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Original Research: ANTITHROMBOTIC THERAPY |

Outcomes of Oral Anticoagulant Therapy Managed by Telephone vs In-Office Visits in an Anticoagulation Clinic Setting*

Ann K. Wittkowsky, PharmD; Edith A. Nutescu, PharmD; Juan Blackburn, MD, MBA; Jennifer Mullins, PharmD; Jennifer Hardman, PharmD; Jessica Mitchell, PharmD; Vikrant Vats, PhD
Author and Funding Information

*From the School of Pharmacy (Dr. Wittkowsky) and the Medical Center (Dr. Mullins), University of Washington, Seattle, WA; and the College of Pharmacy (Drs. Nutescu, Blackburn, Hardman, Mitchell, and Vats), University of Illinois at Chicago, Chicago IL.

Correspondence to: Edith A. Nutescu, PharmD, The University of Illinois at Chicago, College of Pharmacy, Department of Pharmacy Practice, 833 S Wood St, M/C 886, Chicago, IL; e-mail: enutescu@uic.edu



Chest. 2006;130(5):1385-1389. doi:10.1378/chest.130.5.1385
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Background: Anticoagulation management by a dedicated anticoagulation clinic improves patient outcomes compared to routine medical care. Telephone-based anticoagulation management has been described but has not been compared to management with traditional office-based visits. The objective of this study was to compare warfarin-related monitoring outcomes, clinical end points, and the use of health-care resources as a result of warfarin-related complications in anticoagulation clinic patients whose management was conducted by telephone or in-office-based visits.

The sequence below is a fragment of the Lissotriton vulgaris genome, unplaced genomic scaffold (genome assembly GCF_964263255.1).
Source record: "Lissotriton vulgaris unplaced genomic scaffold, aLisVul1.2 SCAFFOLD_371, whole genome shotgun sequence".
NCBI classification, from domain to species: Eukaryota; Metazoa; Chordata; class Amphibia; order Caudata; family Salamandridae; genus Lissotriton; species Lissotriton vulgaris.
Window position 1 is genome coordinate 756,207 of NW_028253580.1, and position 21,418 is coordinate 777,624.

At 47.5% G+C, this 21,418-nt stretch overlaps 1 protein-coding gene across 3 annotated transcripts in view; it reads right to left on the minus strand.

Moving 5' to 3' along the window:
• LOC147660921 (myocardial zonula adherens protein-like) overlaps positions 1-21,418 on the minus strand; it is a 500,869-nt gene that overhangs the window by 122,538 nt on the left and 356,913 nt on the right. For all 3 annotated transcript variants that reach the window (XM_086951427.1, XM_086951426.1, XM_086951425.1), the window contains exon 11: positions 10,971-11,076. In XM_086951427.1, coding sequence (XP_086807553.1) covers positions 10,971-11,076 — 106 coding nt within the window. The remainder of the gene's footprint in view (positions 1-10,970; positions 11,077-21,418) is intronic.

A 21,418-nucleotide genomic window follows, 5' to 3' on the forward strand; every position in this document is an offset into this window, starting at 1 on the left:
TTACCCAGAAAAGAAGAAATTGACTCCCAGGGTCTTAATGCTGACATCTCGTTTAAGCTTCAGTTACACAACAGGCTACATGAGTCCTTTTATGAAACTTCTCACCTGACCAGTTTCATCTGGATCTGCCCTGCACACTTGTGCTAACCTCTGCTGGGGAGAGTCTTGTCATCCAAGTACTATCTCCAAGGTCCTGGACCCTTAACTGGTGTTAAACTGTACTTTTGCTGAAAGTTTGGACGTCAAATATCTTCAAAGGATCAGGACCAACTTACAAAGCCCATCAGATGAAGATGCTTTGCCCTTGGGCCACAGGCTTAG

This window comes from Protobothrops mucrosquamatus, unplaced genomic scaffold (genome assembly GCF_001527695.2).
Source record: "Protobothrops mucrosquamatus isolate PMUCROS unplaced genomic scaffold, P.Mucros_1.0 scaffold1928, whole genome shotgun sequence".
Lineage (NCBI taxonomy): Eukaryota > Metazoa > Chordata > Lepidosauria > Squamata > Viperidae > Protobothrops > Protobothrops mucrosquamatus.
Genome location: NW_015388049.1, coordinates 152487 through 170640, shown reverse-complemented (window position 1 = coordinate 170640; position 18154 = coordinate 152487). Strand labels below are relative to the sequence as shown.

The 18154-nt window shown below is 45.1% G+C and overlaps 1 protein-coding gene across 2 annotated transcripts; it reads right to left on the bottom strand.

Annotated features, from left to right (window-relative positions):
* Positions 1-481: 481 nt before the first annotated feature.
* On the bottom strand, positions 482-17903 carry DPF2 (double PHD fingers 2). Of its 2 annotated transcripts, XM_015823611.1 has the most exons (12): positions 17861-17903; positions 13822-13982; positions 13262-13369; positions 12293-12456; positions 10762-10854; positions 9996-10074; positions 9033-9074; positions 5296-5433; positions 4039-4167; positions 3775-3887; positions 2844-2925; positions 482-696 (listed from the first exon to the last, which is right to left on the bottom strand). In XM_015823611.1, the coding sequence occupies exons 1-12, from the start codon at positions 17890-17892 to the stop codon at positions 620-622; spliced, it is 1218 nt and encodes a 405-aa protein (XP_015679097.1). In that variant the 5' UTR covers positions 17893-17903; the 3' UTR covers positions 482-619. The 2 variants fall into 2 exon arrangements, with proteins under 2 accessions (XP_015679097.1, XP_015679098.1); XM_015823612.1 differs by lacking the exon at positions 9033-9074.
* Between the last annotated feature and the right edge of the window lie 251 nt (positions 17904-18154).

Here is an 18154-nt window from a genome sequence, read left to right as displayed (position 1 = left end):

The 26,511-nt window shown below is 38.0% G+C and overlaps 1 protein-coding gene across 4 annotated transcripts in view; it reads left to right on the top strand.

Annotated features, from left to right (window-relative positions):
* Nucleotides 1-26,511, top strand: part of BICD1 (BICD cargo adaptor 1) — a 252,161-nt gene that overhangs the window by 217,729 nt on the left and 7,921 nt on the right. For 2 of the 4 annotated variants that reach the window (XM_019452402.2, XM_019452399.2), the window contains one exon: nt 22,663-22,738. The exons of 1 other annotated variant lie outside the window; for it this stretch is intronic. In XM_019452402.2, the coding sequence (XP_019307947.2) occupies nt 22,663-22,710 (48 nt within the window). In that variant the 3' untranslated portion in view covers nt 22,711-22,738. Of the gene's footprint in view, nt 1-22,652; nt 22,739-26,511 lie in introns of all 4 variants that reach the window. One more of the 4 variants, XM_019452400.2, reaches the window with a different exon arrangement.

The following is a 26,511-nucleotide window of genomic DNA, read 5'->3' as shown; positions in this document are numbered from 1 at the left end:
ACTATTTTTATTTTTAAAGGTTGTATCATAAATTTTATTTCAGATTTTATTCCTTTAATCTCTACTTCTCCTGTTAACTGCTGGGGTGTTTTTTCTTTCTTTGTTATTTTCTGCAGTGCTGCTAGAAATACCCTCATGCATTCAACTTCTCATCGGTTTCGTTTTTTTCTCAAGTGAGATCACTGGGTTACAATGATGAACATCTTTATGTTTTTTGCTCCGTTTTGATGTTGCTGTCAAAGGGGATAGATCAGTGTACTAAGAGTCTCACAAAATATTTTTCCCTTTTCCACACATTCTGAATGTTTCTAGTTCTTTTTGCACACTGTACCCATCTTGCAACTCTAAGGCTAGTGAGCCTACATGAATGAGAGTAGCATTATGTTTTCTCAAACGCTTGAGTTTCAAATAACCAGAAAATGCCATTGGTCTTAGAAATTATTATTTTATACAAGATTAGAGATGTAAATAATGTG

Setting: Two university-affiliated anticoagulation clinics in Seattle, WA, and Chicago, IL.

Methods: A retrospective, observational cohort design was used to investigate anticoagulation clinic patients who were managed by telephone encounters compared to those managed during face-to-face in-office encounters.

Results: A total of 234 patients were evaluated; 117 patients managed by telephone were compared to 117 patients managed in office-based clinic visits. Monitoring outcomes (ie, time in therapeutic range and clinic visits per patient-year) were similar between groups. Differences in major bleeding (5.67% vs 5.62% per patient-year, respectively) and thromboembolic events (1.42% vs 2.81% per patient-year, respectively) between telephone-managed and face-to-face-managed patients did not reach statistical significance. The same was true for differences in the frequency of emergency department visits and hospital admissions to manage complications of warfarin therapy.

Conclusions: Telephone-based management of oral anticoagulation through a pharmacist-staffed anticoagulation clinic yielded clinical outcomes that were at least as favorable as those associated with traditional office-based visits. Telephone follow-up can be successfully used to manage warfarin therapy in patients who are unable to present in person to an anticoagulation clinic.


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